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Ram It Down

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★★★☆☆
(56 Reviews)

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  • Originally, ‘Turbo’ (1986) was to be released as a double record, featuring songs that are included on this record, released two years later. (For unreleased tunes from this period, listen to “Red, White & Blue” (from the ‘British Steel’ reissue) and “Prisoner of Your Eyes” (from the ‘Screaming for Vengeance’ reissue).) This would have made for a more traditional Judas Priest record overall, but as it was planned, the pop-oriented tunes on the former were panned by the rock press and the edgier tunes on this latter release were lost in the backlash.”Ram It Down”, “Heavy Metal”, and “Monsters of Rock” are just as heavy any of the sounds on ‘Painkiller’ (1990) in that regard. “Blood Red Skies” combines the traditional two-guitar attack and post-apacolyptic lyrical landscape with a synthesizer to good effect. Even the radio-song, “I’m a Rocker”, and the tongue-in-cheek rendition of “Johnny B. Goode”, are appreciated.The downside of ‘Ram It Down’ is the sound. By that time, it seems that Tom Allom, the long-time producer who began his tenure by spicing up the classic ‘Unleashed in the East’ (1979), hit an all-time low with this swan song.BONUS TRACKS: As with the previous reissues, we have two live songs that has nothing to do with this particular record or the era it was recorded in, “Night Comes Down” (from the same 1984 show as “Jawbreaker” from the ‘Sin After Sin’ reissue, “Grinder” from the ‘British Steel’ reissue, and “Heavy Duty” from the ‘Defenders of the Faith’ reissue) and “Bloodstone” (from the same 1982 show as “Devil’s Child” from the ‘Screaming for Vengeance’ reissue, “Screaming for Vengeance” from the ‘Priest Live’ reissue, and “Riding on the Wind” from the ‘Hell Bent for Leather’ reissue).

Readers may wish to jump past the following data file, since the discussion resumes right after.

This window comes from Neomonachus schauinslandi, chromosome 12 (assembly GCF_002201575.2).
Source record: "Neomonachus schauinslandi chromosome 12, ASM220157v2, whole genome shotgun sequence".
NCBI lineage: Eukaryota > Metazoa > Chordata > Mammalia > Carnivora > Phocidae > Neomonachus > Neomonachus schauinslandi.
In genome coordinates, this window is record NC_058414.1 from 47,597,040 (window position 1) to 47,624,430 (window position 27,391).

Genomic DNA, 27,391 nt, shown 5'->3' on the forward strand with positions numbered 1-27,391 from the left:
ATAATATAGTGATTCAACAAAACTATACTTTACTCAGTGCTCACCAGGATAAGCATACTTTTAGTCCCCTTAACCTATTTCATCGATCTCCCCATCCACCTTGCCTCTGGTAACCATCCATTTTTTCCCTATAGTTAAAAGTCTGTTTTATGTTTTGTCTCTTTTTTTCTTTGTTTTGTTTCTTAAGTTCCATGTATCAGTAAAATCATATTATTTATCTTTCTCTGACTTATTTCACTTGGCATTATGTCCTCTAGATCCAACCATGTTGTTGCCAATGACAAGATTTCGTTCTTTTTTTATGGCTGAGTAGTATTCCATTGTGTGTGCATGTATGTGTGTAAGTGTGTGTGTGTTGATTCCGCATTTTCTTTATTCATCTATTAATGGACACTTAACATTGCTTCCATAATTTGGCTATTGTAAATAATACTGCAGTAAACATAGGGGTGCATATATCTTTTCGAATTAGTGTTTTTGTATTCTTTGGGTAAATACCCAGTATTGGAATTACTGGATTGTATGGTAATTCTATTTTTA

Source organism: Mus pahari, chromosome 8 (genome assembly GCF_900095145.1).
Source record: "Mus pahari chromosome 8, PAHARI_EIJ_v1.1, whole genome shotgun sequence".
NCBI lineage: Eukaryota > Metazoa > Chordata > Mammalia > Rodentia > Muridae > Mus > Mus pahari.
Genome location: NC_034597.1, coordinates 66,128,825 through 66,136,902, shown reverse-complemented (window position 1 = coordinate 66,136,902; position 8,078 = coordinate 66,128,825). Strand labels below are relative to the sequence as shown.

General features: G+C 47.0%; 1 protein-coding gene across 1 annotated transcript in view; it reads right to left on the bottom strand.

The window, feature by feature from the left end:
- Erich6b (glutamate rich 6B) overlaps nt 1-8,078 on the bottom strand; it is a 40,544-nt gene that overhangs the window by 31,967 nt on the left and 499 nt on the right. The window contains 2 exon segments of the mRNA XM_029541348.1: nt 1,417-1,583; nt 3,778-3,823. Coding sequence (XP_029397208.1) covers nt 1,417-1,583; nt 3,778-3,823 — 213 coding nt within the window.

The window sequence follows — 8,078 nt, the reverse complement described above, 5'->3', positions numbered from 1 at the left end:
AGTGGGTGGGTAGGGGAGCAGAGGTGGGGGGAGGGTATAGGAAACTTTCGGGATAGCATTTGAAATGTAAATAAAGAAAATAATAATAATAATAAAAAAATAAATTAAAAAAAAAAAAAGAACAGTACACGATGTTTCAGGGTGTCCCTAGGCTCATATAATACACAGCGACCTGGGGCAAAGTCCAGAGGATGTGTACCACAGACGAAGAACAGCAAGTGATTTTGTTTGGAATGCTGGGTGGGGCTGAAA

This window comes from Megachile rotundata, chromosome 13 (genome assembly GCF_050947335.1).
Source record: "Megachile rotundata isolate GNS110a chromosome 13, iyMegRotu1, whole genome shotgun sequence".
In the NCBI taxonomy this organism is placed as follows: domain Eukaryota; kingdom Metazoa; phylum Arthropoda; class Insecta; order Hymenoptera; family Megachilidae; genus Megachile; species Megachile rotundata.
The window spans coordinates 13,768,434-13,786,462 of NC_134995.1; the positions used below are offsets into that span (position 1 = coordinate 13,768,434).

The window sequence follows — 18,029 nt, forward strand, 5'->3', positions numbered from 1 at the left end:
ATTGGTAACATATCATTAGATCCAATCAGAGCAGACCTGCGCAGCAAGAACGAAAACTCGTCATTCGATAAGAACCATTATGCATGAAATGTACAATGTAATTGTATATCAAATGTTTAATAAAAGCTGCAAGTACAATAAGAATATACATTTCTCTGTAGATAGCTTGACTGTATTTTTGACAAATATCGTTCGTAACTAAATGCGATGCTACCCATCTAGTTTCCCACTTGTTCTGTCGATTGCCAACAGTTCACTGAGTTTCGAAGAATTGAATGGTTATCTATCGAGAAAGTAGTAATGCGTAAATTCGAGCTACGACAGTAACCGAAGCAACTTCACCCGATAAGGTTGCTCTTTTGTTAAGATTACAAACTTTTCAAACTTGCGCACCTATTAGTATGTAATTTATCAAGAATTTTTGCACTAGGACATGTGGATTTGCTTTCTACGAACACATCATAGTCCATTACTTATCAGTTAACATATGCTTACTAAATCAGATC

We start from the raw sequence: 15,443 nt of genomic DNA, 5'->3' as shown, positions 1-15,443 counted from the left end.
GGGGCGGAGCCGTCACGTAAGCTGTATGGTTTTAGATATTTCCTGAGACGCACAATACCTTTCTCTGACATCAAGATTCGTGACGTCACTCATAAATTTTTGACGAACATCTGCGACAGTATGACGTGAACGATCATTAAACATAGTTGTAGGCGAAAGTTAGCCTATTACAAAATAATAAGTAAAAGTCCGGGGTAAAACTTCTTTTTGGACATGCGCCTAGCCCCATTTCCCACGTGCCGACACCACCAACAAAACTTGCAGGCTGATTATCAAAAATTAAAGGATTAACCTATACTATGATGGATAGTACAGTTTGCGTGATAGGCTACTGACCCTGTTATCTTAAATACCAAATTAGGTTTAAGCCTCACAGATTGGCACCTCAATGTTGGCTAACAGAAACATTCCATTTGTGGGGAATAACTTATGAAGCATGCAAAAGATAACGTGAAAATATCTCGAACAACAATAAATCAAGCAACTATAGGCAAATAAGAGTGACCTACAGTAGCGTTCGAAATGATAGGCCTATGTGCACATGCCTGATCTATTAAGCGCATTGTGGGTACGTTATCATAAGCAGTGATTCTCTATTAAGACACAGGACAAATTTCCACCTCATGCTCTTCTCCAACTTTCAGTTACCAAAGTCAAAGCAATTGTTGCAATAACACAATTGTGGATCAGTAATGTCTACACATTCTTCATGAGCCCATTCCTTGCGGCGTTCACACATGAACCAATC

Posted on January 26, 2010